Sen. Mitt Romney (R-UT) began telling his inner circle that he was weighing retirement earlier this year. On Wednesday, he told the rest of the world, saying he would not run for re-election and calling for both Joe Biden and Donald Trump to make way for a “new generation of leaders.”
Hours after Romney’s announcement, The Atlantic dropped a bombshell of its own: One of the magazine’s journalists, McKay Coppins, has been working with the Utah senator to chronicle his political life for the last two years. Romney gave Coppins superlative access to both his public and private life, turning over hundreds of pages’ worth of emails, texts, and personal journals. In one case, Romney literally took a crowbar to a locked filing cabinet to get at records for the reporter’s use.
The result is his forthcoming biography, Romney: A Reckoning, a portion of which was published in The Atlantic on Wednesday afternoon. The nearly 10,000-word extract reveals how Romney’s high hopes for his time in the Senate turned into disillusionment and eventual ostracizing from his own party.
It also paints a portrait of a deeply isolated, existentially drained lawmaker who watched with disgust as his colleagues groveled to Trump’s face while laughing behind his back—before Jan. 6, 2021 changed everything.
And, as it turns out, Romney is as good at brutally calling out two-faced legislators as he is at bearing witness. Here are all the most revelatory—and juiciest—tidbits from the excerpted story of a man who, in his own estimation, became “the turd in the punchbowl” of the Republican Party.
‘Almost without exception,’ Senate Republicans rolled their eyes at Trump ahead of the 2020 election
So many Republican senators privately expressed their support for Romney’s public criticism of Trump that the Utahn began keeping count, telling staffers he’d had more than a dozen nearly identical exchanges. He recalled one senior lawmaker complaining to him: “[Trump] has none of the qualities you would want in a president, and all of the qualities you wouldn’t.”
“Almost without exception,” Romney told Coppins, “they shared my view of the president.”
In March 2019, Trump descended on the GOP senators’ weekly caucus lunch to wax lyrical about his recent victories. The senators broke into “a standing ovation fit for a conquering hero,” Coppins writes, before settling in to listen politely as the then-president jabbered almost incoherently. The minute Trump left the room, according to Romney, the entire caucus burst into laughter.
That includes Senate Minority Leader Mitch McConnell
Some of Romney’s most withering observations in the extract are reserved for Sen. Mitch McConnell (R-KY), who served as Senate Majority Leader until 2021. The McConnell that Romney saw behind the scenes was very different from the one who played Trump’s toady in public. In private conversations, McConnell called Trump an “idiot” and told Romney he was “lucky” for being able “say the things that we all think” about him. (A McConnell spokesperson disputed this.)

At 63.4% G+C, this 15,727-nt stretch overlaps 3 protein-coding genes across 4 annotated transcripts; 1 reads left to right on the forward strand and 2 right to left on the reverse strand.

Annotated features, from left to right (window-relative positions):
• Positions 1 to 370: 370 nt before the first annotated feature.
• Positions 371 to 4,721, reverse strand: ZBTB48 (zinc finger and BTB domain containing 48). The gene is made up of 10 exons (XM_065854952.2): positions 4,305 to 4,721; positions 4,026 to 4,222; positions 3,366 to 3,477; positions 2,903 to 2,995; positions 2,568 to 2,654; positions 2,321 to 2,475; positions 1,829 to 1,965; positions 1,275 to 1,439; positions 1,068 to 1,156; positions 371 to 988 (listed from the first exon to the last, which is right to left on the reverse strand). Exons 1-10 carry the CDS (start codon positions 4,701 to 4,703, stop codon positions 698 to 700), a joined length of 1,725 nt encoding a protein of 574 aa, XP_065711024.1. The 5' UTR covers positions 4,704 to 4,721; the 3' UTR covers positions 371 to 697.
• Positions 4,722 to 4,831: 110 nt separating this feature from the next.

McConnell’s alleged distaste for Trump came out in full force during the first impeachment trial. After the trial’s impeachment managers had finished their presentation, Romney walked past McConnell. “They nailed him,” McConnell remarked, according to Romney.
Romney, taken aback, said that Trump’s team could spin his misconduct to make it appear as though he was just investigating the Biden family’s corruption.
“If you believe that,” McConnell reportedly replied, “I’ve got a bridge I can sell you.” The Senate leader told Coppins that he did not recall this exchange, and it did not match his thinking at the time.
Romney messaged McConnell to warn him about the Jan. 6 attacks. McConnell didn’t reply
On Jan. 2, 2021, Romney got a heads-up from another senator who’d spoken to a senior Pentagon official, warning him about extremist threats that law enforcement had been tracking in connection to protests planned for Jan. 6.
Romney passed on the concerns to McConnell, texting him, “There are calls to burn down your home, Mitch; to smuggle guns into DC, and to storm the Capitol. I hope that sufficient security plans are in place, but I am concerned that the instigator—the President—is the one who commands the reinforcements the DC and Capitol police might require.”
McConnell never wrote back, according to Coppins.
Romney really, really hates Josh Hawley and J.D. Vance
Over his four years in the Senate, Romney accrued a special kind of loathing for Sen. Josh Hawley (R-MO) and Sen. J.D. Vance (R-OH). During the Capitol riots, while huddled in the Senate chamber with his colleagues, Romney recalled whirling on Hawley to yell at him that this was his fault.